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In this episode, philosopher J.P. Moreland shares honestly about his experience with severe anxiety, and the spiritual practices that helped him receive receive God’s peace.

Q: I’m really interested to know how a philosophy professor ends up writing a book on anxiety and depression.

I approach philosophy as an attempt to learn how to live a wise and flourishing life that honors Christ. I was born with a problem with anxiety that led me to wanting to continue to develop my emotional health and spiritual health. I was born with a genetic disposition towards anxiety from my mom’s side, and as a little boy I also observed her worry and be anxious a lot. So by the time I got out of high school, and was well-taught and predisposed to being an anxious person. In 2003 I had an unbelievably stressful year at university. I had panic attacks and had what I could call a nervous breakdown that lasted 7 months. I got on medications, got into good Christian therapy, and began to practice some things that I’ve learned from Dallas Willard. After 7 months I got better. But then it happened again for 5 months. So I devoted myself to learning about anxiety and coming up with a list of practices that would help me.

Q: The other thing you do that I found really helpful is that you help address a lot of concerns that Christians might have about mental health or medication or self-compassion. Have you found that to be well-received or have you gotten pushback from that?

I did get some pushback. I was actually preaching at a church and I talked about the importance of medication for those who need it, and I was not allowed to speak at the second service and was never invited back. They were pretty upset with me. The Bible itself emphasizes the importance of non-biblical knowledge. If something in psychology contradicts the Bible, then I don’t accept it. But if the Bible doesn’t speak about it, then I’m free to follow the evidence wherever it goes. Psychology and psychiatry have a tremendous amount to offer us in our tool bag.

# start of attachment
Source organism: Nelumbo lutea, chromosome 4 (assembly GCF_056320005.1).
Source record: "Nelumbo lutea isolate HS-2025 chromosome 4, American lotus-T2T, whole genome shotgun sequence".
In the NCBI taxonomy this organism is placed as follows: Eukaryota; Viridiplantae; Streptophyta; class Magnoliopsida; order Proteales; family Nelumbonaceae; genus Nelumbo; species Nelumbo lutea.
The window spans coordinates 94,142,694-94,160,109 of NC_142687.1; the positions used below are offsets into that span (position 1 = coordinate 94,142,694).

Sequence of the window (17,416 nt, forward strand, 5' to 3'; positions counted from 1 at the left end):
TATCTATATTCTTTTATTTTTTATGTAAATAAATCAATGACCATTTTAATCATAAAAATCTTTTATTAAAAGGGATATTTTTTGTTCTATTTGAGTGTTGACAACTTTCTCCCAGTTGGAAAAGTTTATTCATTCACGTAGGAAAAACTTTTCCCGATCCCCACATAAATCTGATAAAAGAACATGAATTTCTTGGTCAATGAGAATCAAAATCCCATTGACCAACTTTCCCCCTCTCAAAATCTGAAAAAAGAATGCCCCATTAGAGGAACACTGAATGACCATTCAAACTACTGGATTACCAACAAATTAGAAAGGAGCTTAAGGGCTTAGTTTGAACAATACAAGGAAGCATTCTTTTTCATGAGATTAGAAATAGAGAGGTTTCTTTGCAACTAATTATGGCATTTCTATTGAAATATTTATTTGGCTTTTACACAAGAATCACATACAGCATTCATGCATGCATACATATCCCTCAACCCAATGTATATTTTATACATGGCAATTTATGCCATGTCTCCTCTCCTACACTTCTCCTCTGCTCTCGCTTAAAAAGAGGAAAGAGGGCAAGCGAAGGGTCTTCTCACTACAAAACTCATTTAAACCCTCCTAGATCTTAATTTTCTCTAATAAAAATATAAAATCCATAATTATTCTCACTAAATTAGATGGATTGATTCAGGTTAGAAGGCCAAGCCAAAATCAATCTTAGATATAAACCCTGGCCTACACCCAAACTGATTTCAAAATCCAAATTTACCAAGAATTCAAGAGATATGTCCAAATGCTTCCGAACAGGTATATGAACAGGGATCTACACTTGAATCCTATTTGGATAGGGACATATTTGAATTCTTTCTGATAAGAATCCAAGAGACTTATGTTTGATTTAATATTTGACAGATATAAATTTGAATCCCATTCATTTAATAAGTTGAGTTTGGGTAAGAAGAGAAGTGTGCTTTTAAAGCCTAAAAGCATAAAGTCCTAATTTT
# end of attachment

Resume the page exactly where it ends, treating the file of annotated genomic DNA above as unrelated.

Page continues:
Q: One of the pieces that I found really helpful in the book is you continue to go back to all these practices and very practical things that have worked for you, yet leaving it open for not being totally prescriptive for people. I’m curious to hear a little about your journey with contemplative prayer and how that has helped you with anxiety.

It’s been life changing. I needed to learn how to attach to God. This form of prayer has opened me up to attaching and connecting and experiencing the presence of God with more intensity than I had before. It has drawn me closer to the Lord. Contemplative prayer has a lot of different ways of doing it. The bottom line for me was finding a way to sit in the same place every morning and be quiet and to learn how to focus my attention by the use of some repetitive phrase. I want to get in a position of receptivity where I’m open to being guided or connected. 

Q: could you say a little about the four-step solution process?

It is one way of dealing with the kinds of negative self-talk that we are habituated to that tears us down and makes us afraid and depressed. It was generated by Jeffrey Schwarz. It’s a way of re-training your self-talk. The first step is that you invite the Spirit to search you and help you notice when you’re doing this. Step 2 is to label it (there are 10 typical thought disorders), to name it, which takes the power out of it. Step 3 is refocusing, where you turn your mind away from it, and go to something that gets you into what’s called flow. Step 4 is evaluate how you did in handling it. After 2 – 3 months of doing this daily, those grooves that automatically trigger anxiety are replaced with triggers that automatically cause feelings of joy and peace. 

Q: How did your friendship with Dallas inform your writing. 

He was my main professor and my dissertation supervisor. Part of his influence was realizing that it is actually possible to make tremendous progress in this journey. He really lived this, and that attractiveness of his heart and life drew me in, motivated me to dive in a learn a new era of the Christian life that I had not been taught before.